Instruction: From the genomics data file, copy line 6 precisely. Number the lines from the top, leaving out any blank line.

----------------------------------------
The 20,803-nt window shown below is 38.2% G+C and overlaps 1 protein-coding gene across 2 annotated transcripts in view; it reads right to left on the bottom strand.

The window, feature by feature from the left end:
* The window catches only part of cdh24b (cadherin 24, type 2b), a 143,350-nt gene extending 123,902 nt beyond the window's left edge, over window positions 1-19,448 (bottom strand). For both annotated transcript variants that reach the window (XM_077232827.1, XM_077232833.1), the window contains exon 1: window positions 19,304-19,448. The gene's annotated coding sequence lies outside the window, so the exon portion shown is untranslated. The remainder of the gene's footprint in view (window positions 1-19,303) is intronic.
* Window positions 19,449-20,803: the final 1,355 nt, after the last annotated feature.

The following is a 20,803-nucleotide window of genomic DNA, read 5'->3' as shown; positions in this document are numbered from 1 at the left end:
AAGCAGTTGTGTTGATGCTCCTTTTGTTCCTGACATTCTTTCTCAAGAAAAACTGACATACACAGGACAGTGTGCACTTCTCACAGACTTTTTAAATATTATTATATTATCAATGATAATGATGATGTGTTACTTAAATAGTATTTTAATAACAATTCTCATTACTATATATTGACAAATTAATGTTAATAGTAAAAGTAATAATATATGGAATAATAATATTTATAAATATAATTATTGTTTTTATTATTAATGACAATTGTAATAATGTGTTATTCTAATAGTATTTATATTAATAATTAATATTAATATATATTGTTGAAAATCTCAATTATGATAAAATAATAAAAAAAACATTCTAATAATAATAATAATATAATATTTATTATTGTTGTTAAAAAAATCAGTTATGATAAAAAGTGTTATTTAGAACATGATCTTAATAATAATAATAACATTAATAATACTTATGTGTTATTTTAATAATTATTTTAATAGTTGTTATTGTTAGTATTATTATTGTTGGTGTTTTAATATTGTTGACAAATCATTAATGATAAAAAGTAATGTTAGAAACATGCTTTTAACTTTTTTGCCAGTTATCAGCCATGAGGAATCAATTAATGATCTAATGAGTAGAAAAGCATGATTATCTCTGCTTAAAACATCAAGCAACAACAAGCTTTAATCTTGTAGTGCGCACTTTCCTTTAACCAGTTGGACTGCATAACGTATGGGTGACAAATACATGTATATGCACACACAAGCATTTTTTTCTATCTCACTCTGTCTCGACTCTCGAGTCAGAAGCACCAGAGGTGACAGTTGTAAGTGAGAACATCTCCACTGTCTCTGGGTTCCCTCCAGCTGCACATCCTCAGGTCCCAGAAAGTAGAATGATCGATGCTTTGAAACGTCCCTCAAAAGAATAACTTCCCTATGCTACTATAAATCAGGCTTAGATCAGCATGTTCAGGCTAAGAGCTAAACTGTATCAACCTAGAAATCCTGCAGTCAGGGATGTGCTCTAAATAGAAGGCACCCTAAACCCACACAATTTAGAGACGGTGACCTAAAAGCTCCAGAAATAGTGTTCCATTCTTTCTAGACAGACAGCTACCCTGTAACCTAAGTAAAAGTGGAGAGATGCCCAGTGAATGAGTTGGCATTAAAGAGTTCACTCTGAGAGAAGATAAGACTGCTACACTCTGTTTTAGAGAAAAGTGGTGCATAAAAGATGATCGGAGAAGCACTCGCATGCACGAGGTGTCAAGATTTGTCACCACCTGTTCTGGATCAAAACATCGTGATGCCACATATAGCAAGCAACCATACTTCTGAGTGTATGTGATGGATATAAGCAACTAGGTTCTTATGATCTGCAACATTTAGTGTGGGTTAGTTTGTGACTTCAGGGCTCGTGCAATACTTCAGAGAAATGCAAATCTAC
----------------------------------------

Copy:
AAGCAGTTGTGTTGATGCTCCTTTTGTTCCTGACATTCTTTCTCAAGAAAAACTGACATACACAGGACAGTGTGCACTTCTCACAGACTTTTTAAATATTATTATATTATCAATGATAATGATGATGTGTTACTTAAATAGTATTTTAATAACAATTCTCATTACTATATATTGACAAATTAATGTTAATAGTAAAAGTAATAATATATGGAATAATAATATTTATAAATATAATTATTGTTTTTATTATTAATGACAATTGTAATAATGTGTTATTCTAATAGTATTTATATTAATAATTAATATTAATATATATTGTTGAAAATCTCAATTATGATAAAATAATAAAAAAAACATTCTAATAATAATAATAATATAATATTTATTATTGTTGTTAAAAAAATCAGTTATGATAAAAAGTGTTATTTAGAACATGATCTTAATAATAATAATAACATTAATAATACTTATGTGTTATTTTAATAATTATTTTAATAGTTGTTATTGTTAGTATTATTATTGTTGGTGTTTTAATATTGTTGACAAATCATTAATGATAAAAAGTAATGTTAGAAACATGCTTTTAACTTTTTTGCCAGTTATCAGCCATGAGGAATCAATTAATGATCTAATGAGTAGAAAAGCATGATTATCTCTGCTTAAAACATCAAGCAACAACAAGCTTTAATCTTGTAGTGCGCACTTTCCTTTAACCAGTTGGACTGCATAACGTATGGGTGACAAATACATGTATATGCACACACAAGCATTTTTTTCTATCTCACTCTGTCTCGACTCTCGAGTCAGAAGCACCAGAGGTGACAGTTGTAAGTGAGAACATCTCCACTGTCTCTGGGTTCCCTCCAGCTGCACATCCTCAGGTCCCAGAAAGTAGAATGATCGATGCTTTGAAACGTCCCTCAAAAGAATAACTTCCCTATGCTACTATAAATCAGGCTTAGATCAGCATGTTCAGGCTAAGAGCTAAACTGTATCAACCTAGAAATCCTGCAGTCAGGGATGTGCTCTAAATAGAAGGCACCCTAAACCCACACAATTTAGAGACGGTGACCTAAAAGCTCCAGAAATAGTGTTCCATTCTTTCTAGACAGACAGCTACCCTGTAACCTAAGTAAAAGTGGAGAGATGCCCAGTGAATGAGTTGGCATTAAAGAGTTCACTCTGAGAGAAGATAAGACTGCTACACTCTGTTTTAGAGAAAAGTGGTGCATAAAAGATGATCGGAGAAGCACTCGCATGCACGAGGTGTCAAGATTTGTCACCACCTGTTCTGGATCAAAACATCGTGATGCCACATATAGCAAGCAACCATACTTCTGAGTGTATGTGATGGATATAAGCAACTAGGTTCTTATGATCTGCAACATTTAGTGTGGGTTAGTTTGTGACTTCAGGGCTCGTGCAATACTTCAGAGAAATGCAAATCTAC